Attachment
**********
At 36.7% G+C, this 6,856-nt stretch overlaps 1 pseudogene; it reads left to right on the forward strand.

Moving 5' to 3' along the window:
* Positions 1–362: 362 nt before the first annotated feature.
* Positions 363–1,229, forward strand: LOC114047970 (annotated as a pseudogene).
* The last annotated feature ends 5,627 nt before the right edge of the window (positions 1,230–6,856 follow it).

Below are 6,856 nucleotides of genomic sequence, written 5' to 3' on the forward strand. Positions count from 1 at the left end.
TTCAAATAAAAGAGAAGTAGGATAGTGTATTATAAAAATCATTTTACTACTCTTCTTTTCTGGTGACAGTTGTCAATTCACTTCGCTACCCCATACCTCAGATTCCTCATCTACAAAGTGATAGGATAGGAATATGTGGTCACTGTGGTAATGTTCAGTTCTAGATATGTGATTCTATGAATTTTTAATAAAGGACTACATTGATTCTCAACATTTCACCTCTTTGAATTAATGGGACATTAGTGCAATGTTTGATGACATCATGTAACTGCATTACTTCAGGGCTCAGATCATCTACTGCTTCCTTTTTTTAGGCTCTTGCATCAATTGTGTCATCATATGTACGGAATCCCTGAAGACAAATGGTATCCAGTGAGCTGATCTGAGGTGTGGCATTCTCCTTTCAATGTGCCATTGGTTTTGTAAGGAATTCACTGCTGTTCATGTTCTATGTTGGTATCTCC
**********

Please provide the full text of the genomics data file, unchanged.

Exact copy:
At 36.7% G+C, this 6,856-nt stretch overlaps 1 pseudogene; it reads left to right on the forward strand.

Moving 5' to 3' along the window:
* Positions 1–362: 362 nt before the first annotated feature.
* Positions 363–1,229, forward strand: LOC114047970 (annotated as a pseudogene).
* The last annotated feature ends 5,627 nt before the right edge of the window (positions 1,230–6,856 follow it).

Below are 6,856 nucleotides of genomic sequence, written 5' to 3' on the forward strand. Positions count from 1 at the left end.
TTCAAATAAAAGAGAAGTAGGATAGTGTATTATAAAAATCATTTTACTACTCTTCTTTTCTGGTGACAGTTGTCAATTCACTTCGCTACCCCATACCTCAGATTCCTCATCTACAAAGTGATAGGATAGGAATATGTGGTCACTGTGGTAATGTTCAGTTCTAGATATGTGATTCTATGAATTTTTAATAAAGGACTACATTGATTCTCAACATTTCACCTCTTTGAATTAATGGGACATTAGTGCAATGTTTGATGACATCATGTAACTGCATTACTTCAGGGCTCAGATCATCTACTGCTTCCTTTTTTTAGGCTCTTGCATCAATTGTGTCATCATATGTACGGAATCCCTGAAGACAAATGGTATCCAGTGAGCTGATCTGAGGTGTGGCATTCTCCTTTCAATGTGCCATTGGTTTTGTAAGGAATTCACTGCTGTTCATGTTCTATGTTGGTATCTCC